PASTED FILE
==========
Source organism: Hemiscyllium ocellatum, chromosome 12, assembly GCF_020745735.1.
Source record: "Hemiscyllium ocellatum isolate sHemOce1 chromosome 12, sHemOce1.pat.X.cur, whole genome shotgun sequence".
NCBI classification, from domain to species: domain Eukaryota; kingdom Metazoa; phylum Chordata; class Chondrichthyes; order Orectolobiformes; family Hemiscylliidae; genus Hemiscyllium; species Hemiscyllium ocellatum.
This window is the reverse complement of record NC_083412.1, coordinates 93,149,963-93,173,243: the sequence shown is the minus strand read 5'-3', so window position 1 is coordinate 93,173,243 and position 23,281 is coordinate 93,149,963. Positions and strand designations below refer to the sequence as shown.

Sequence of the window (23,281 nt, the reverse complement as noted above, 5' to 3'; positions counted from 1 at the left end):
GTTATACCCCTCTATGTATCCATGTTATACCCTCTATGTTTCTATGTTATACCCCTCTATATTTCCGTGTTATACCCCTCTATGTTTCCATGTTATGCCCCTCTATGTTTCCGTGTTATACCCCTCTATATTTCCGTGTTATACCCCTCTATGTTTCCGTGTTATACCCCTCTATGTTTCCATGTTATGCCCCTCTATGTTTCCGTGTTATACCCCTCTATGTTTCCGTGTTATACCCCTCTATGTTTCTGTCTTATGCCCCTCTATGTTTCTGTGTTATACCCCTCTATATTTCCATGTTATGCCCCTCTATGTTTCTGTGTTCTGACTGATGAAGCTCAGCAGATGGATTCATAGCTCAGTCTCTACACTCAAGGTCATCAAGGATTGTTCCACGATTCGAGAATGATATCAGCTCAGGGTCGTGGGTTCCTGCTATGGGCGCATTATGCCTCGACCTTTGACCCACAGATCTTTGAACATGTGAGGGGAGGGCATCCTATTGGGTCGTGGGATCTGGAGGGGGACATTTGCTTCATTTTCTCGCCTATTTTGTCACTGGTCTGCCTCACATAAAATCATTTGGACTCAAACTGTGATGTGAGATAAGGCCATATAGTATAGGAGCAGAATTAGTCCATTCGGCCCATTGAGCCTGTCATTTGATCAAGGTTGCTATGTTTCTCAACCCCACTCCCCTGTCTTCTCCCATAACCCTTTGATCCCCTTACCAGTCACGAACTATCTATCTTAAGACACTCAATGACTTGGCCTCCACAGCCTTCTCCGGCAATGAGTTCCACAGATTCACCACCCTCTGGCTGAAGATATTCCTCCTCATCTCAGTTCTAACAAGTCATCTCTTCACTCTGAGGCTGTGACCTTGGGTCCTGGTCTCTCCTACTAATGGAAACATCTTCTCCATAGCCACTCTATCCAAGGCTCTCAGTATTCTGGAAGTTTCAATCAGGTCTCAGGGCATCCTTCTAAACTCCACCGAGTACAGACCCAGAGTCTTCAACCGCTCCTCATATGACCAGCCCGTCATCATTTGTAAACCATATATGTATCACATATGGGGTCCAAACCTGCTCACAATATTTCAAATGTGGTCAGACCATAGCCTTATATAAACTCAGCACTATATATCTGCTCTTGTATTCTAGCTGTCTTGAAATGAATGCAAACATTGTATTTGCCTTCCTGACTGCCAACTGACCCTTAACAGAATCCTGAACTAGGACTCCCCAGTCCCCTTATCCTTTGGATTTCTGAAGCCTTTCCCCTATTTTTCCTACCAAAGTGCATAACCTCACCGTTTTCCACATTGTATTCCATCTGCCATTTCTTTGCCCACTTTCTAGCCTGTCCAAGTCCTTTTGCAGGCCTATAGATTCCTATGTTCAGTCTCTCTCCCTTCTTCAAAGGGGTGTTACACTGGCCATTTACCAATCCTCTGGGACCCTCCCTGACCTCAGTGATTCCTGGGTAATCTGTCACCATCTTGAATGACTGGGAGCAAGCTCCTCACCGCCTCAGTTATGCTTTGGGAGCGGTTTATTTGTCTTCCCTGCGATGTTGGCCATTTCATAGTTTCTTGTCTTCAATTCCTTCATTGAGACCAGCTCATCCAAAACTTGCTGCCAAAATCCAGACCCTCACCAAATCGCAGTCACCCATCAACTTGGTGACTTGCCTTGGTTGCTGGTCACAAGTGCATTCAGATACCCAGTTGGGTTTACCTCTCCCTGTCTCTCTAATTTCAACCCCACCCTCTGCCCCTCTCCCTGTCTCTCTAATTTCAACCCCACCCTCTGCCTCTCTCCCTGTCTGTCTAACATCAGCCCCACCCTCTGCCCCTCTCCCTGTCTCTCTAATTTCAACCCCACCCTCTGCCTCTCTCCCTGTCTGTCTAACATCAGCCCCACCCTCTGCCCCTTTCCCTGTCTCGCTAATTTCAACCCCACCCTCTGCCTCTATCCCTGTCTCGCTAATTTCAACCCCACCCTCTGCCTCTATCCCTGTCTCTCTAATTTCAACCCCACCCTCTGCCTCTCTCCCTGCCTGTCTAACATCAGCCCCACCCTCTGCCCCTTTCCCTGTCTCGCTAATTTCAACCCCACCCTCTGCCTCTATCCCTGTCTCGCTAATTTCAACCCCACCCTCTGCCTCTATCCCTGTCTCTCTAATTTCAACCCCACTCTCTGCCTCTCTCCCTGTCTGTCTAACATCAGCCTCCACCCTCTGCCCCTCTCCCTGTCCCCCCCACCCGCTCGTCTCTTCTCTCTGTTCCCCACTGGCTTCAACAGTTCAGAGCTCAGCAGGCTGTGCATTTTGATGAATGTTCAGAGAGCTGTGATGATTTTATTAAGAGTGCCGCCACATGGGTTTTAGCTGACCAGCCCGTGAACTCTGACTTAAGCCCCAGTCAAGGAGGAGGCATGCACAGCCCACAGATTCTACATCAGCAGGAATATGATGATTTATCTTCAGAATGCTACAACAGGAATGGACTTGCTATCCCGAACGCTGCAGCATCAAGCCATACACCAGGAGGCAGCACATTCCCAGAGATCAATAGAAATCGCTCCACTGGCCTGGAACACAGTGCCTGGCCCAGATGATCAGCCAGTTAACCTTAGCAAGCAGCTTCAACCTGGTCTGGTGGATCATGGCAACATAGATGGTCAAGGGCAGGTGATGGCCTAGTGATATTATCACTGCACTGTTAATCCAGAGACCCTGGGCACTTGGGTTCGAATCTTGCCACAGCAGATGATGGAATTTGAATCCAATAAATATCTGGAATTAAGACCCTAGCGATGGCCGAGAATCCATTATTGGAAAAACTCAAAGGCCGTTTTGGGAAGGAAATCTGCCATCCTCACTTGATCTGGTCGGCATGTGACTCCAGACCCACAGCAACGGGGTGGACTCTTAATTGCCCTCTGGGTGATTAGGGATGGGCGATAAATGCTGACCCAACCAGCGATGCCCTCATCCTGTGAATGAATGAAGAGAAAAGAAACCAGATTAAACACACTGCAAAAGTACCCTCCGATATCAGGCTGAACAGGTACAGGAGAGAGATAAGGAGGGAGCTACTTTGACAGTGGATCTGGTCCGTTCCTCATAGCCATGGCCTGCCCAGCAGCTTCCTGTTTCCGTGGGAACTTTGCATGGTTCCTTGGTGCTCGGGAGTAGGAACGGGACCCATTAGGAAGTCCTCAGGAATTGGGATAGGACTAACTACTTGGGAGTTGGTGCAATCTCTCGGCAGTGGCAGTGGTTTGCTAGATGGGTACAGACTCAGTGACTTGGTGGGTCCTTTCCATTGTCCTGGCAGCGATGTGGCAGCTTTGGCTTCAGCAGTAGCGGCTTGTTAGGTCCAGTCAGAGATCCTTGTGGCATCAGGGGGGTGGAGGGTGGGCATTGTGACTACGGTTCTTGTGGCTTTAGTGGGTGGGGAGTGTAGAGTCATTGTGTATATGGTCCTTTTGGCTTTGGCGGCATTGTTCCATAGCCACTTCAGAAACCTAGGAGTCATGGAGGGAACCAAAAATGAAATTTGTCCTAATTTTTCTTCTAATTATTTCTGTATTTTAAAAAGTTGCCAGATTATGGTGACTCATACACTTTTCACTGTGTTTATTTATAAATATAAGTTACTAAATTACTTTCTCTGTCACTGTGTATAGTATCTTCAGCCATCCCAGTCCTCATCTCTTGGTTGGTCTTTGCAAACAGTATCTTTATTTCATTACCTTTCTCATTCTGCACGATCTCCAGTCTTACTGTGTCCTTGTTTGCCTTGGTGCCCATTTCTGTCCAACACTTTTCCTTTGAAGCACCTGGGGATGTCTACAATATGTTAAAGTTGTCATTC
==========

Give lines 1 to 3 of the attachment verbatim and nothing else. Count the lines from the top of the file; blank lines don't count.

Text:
Source organism: Hemiscyllium ocellatum, chromosome 12, assembly GCF_020745735.1.
Source record: "Hemiscyllium ocellatum isolate sHemOce1 chromosome 12, sHemOce1.pat.X.cur, whole genome shotgun sequence".
NCBI classification, from domain to species: domain Eukaryota; kingdom Metazoa; phylum Chordata; class Chondrichthyes; order Orectolobiformes; family Hemiscylliidae; genus Hemiscyllium; species Hemiscyllium ocellatum.